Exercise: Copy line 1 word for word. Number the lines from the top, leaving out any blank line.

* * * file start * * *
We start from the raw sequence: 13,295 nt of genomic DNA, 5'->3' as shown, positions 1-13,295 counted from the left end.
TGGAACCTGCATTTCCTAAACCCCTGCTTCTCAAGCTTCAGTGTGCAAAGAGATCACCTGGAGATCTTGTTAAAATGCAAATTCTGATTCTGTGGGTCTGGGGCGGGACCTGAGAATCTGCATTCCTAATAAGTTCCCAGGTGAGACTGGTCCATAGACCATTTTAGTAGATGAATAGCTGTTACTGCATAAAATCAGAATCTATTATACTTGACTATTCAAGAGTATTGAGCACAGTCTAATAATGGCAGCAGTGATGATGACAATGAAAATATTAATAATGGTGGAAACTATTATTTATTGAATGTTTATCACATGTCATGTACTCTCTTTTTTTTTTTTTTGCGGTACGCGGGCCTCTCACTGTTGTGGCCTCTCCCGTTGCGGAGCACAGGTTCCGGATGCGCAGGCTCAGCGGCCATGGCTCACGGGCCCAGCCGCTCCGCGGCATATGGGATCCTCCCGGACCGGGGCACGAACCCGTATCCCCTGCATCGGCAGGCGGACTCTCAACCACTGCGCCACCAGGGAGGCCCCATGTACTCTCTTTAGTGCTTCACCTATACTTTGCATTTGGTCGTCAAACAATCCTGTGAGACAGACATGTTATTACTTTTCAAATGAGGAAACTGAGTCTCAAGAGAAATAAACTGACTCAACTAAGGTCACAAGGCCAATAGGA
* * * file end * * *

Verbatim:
We start from the raw sequence: 13,295 nt of genomic DNA, 5'->3' as shown, positions 1-13,295 counted from the left end.